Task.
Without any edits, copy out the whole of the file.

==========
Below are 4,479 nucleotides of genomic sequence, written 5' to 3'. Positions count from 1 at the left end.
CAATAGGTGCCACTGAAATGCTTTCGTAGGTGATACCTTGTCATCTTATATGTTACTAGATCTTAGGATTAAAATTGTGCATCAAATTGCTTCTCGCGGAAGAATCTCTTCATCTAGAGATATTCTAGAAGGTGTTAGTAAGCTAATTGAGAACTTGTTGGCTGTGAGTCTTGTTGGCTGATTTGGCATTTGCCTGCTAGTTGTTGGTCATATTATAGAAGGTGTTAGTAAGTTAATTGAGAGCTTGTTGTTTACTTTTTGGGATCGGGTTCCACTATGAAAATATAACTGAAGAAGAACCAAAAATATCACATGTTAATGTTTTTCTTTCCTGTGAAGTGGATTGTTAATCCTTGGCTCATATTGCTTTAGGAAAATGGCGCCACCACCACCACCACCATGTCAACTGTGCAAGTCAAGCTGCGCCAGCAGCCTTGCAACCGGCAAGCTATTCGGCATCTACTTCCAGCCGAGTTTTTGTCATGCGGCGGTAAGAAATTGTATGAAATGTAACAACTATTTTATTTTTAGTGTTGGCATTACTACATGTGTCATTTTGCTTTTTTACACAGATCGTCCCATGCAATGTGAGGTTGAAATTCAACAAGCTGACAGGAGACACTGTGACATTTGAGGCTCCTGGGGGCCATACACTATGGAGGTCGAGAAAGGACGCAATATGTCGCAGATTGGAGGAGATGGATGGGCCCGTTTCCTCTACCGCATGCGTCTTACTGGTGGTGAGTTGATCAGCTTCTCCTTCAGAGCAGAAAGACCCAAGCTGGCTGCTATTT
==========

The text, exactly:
Below are 4,479 nucleotides of genomic sequence, written 5' to 3'. Positions count from 1 at the left end.
CAATAGGTGCCACTGAAATGCTTTCGTAGGTGATACCTTGTCATCTTATATGTTACTAGATCTTAGGATTAAAATTGTGCATCAAATTGCTTCTCGCGGAAGAATCTCTTCATCTAGAGATATTCTAGAAGGTGTTAGTAAGCTAATTGAGAACTTGTTGGCTGTGAGTCTTGTTGGCTGATTTGGCATTTGCCTGCTAGTTGTTGGTCATATTATAGAAGGTGTTAGTAAGTTAATTGAGAGCTTGTTGTTTACTTTTTGGGATCGGGTTCCACTATGAAAATATAACTGAAGAAGAACCAAAAATATCACATGTTAATGTTTTTCTTTCCTGTGAAGTGGATTGTTAATCCTTGGCTCATATTGCTTTAGGAAAATGGCGCCACCACCACCACCACCATGTCAACTGTGCAAGTCAAGCTGCGCCAGCAGCCTTGCAACCGGCAAGCTATTCGGCATCTACTTCCAGCCGAGTTTTTGTCATGCGGCGGTAAGAAATTGTATGAAATGTAACAACTATTTTATTTTTAGTGTTGGCATTACTACATGTGTCATTTTGCTTTTTTACACAGATCGTCCCATGCAATGTGAGGTTGAAATTCAACAAGCTGACAGGAGACACTGTGACATTTGAGGCTCCTGGGGGCCATACACTATGGAGGTCGAGAAAGGACGCAATATGTCGCAGATTGGAGGAGATGGATGGGCCCGTTTCCTCTACCGCATGCGTCTTACTGGTGGTGAGTTGATCAGCTTCTCCTTCAGAGCAGAAAGACCCAAGCTGGCTGCTATTT